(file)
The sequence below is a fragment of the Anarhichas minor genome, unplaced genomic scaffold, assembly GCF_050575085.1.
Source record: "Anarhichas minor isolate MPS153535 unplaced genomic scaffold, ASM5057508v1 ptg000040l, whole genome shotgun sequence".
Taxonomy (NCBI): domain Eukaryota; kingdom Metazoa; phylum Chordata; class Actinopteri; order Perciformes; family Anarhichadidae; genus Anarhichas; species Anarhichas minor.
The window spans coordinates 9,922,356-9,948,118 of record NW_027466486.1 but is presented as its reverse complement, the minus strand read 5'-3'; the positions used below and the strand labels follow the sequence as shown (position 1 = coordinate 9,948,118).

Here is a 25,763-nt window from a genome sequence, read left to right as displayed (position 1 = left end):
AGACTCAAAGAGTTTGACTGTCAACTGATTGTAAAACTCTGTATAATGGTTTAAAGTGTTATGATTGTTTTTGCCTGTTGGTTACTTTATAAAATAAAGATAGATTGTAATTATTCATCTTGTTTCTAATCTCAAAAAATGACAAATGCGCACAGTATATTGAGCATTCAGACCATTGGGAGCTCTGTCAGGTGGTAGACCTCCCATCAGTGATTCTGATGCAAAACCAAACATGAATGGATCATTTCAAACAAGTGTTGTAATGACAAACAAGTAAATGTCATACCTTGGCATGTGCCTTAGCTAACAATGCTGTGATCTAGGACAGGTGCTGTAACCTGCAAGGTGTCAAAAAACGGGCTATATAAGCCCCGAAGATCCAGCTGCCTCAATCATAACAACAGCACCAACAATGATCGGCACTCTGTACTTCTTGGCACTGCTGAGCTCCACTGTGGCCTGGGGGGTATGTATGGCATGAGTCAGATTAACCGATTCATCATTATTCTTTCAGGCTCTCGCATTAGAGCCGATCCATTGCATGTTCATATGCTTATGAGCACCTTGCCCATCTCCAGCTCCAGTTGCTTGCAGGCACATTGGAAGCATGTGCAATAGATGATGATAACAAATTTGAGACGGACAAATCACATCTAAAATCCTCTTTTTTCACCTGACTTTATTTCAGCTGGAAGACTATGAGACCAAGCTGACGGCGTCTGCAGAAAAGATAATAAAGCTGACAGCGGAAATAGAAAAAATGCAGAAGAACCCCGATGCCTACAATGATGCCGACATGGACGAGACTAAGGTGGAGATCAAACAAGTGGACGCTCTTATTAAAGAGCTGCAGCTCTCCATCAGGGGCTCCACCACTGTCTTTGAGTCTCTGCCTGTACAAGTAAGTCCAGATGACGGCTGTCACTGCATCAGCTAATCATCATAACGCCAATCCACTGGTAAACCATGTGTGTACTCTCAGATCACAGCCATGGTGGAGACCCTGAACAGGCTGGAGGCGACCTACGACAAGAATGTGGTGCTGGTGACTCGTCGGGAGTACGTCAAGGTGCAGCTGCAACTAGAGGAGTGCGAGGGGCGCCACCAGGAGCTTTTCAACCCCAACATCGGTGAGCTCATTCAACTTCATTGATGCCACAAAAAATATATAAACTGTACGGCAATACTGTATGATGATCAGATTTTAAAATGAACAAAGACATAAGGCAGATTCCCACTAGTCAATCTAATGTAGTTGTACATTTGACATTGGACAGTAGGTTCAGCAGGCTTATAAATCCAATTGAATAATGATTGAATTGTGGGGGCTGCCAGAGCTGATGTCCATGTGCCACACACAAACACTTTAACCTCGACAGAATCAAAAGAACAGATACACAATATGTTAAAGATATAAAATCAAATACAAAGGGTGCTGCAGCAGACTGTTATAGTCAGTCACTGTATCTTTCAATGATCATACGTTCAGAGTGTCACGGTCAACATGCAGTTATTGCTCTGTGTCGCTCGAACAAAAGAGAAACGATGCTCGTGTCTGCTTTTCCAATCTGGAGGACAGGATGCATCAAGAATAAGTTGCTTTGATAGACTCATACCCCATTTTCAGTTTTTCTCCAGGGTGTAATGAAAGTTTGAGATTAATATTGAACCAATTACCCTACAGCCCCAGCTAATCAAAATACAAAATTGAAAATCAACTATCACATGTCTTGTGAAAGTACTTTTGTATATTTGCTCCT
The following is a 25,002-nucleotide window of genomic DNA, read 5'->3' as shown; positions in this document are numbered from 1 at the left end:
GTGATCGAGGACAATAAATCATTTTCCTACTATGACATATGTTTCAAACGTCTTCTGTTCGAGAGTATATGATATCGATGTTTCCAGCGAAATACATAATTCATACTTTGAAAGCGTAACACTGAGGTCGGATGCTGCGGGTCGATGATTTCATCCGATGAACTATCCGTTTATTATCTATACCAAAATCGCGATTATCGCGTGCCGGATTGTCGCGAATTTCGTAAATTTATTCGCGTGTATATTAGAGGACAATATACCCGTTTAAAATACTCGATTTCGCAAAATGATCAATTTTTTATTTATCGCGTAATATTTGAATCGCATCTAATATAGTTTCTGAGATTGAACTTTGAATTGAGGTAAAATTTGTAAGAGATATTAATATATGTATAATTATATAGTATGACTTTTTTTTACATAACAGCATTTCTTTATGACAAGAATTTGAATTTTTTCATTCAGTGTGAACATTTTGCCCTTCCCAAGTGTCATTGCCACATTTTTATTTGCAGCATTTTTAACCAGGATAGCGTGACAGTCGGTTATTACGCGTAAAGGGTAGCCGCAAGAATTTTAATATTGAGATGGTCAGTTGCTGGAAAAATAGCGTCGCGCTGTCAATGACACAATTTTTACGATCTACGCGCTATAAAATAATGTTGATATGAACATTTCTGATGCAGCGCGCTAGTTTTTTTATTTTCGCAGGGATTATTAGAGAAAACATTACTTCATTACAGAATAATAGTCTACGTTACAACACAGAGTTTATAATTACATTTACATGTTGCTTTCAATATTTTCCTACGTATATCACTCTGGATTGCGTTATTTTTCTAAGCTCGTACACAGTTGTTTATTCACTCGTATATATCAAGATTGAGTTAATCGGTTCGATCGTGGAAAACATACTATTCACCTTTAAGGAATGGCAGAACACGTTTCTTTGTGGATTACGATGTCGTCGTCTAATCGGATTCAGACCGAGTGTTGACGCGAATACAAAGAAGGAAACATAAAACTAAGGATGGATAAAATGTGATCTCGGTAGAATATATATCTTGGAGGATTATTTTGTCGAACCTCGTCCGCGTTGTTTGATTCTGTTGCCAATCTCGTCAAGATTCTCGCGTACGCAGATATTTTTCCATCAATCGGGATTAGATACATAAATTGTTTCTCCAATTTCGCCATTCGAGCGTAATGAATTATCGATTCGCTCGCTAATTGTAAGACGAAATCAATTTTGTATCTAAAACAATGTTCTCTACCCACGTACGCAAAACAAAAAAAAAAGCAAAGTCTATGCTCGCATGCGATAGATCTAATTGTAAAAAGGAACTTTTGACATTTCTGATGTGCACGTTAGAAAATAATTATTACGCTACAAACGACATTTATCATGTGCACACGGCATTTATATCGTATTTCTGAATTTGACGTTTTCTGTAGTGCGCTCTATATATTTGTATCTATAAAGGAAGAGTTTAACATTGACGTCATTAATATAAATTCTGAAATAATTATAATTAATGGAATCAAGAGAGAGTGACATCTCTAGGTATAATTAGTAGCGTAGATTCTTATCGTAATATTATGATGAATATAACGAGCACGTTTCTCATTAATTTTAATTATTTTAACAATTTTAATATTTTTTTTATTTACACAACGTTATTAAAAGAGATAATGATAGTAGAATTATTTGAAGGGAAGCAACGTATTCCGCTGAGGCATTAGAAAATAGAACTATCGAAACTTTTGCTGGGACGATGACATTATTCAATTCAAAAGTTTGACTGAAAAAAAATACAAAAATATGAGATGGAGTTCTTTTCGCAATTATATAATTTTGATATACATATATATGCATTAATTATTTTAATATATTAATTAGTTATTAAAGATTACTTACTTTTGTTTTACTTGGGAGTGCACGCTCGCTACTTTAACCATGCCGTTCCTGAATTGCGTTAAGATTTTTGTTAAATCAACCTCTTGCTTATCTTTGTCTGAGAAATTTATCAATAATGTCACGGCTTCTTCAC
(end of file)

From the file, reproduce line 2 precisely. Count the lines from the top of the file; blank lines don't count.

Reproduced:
Source record: "Anarhichas minor isolate MPS153535 unplaced genomic scaffold, ASM5057508v1 ptg000040l, whole genome shotgun sequence".